Postgres has a mechanism of returning us information about current active transactions. We can get such information by calling pg_current_snapshot function. Once we have it, we can call on the result of another function, pg_snapshot_xmin, which selects the minimum transaction id.
So if call pg_snapshot_xmin(pg_current_snapshot()), we’ll effectively get the minimum active transaction id. In Postgres, transactions are monotonic, gapless numbers that are unique throughout the cluster lifetime. We could use that for our needs. We could add a transaction id column to our outbox table and fill it with the transaction id to which we’re appending the message.
ALTER TABLE outbox ADD COLUMN transaction_id xid8 NOT NULL;
We’re using xid8 type, a 64bit, sequential number type used to represent transaction ids. Having that, we could change our query to use it:
SELECT position, message_id, message_type, data FROM outbox WHERE position > last_processed_position AND transaction_id < pg_snapshot_xmin(pg_current_snapshot()) ORDER BY position ASC LIMIT 100;
Thanks to that, we won’t get the “Usain Bolts”, so the messages from the transactions were faster than transactions that started earlier.
If we have a scenario like in the image above, as we have transaction 129 ongoing, then through our query, we’ll get record 11, as it was added in transaction no 128. We won’t get the record with position 13, as it was added by the transaction that started later than the ongoing one.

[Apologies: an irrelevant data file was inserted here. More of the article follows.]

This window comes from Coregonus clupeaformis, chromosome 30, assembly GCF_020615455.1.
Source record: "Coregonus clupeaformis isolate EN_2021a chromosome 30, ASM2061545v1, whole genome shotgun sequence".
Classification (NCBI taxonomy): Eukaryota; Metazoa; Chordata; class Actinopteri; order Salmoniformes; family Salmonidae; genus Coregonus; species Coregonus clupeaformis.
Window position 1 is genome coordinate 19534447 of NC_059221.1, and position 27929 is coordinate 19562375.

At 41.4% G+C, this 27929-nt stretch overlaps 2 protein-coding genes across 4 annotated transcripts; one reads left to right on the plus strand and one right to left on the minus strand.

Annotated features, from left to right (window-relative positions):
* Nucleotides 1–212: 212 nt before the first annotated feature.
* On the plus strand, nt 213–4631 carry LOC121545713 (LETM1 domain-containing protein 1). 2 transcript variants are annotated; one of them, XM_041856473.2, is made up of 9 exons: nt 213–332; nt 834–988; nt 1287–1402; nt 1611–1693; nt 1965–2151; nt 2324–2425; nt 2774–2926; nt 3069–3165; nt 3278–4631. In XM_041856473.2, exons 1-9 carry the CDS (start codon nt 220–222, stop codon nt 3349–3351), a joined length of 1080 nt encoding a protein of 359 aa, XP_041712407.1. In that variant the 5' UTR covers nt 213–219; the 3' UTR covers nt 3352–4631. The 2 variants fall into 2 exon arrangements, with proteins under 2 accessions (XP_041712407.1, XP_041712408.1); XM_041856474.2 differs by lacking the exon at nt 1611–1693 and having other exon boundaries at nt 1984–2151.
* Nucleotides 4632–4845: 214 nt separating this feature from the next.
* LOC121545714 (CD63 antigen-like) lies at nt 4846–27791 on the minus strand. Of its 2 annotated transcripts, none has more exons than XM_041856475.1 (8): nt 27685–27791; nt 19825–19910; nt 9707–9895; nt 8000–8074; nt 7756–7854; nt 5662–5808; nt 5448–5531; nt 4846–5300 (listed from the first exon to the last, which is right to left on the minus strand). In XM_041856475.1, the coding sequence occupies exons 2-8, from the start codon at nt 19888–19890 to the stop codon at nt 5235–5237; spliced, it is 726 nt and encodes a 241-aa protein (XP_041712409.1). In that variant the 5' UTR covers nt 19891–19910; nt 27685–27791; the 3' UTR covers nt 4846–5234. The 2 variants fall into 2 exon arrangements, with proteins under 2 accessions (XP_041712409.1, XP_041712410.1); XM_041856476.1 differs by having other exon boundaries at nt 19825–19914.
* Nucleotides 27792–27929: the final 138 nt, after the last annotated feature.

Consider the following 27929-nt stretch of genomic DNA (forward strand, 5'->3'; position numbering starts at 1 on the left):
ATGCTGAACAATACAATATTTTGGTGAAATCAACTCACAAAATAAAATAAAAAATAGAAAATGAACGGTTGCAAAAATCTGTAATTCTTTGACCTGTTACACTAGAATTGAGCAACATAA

It looks good enough, but let’s discuss one more scenario. Let’s say that we have the same set of transactions again. Yet, this time 128, so the earliest one finished first. Still, it got the global position later than the still active 129.
If we query now using the sequence number to filter out already processed records, we’ll lose the message from transaction 129. It has a smaller number (11) than the one processed in transaction 128 (12).
To solve that, the only option we have is to filter by the transaction id instead of the global position. We’re benefiting from the fact that a transaction id is a monotonic number.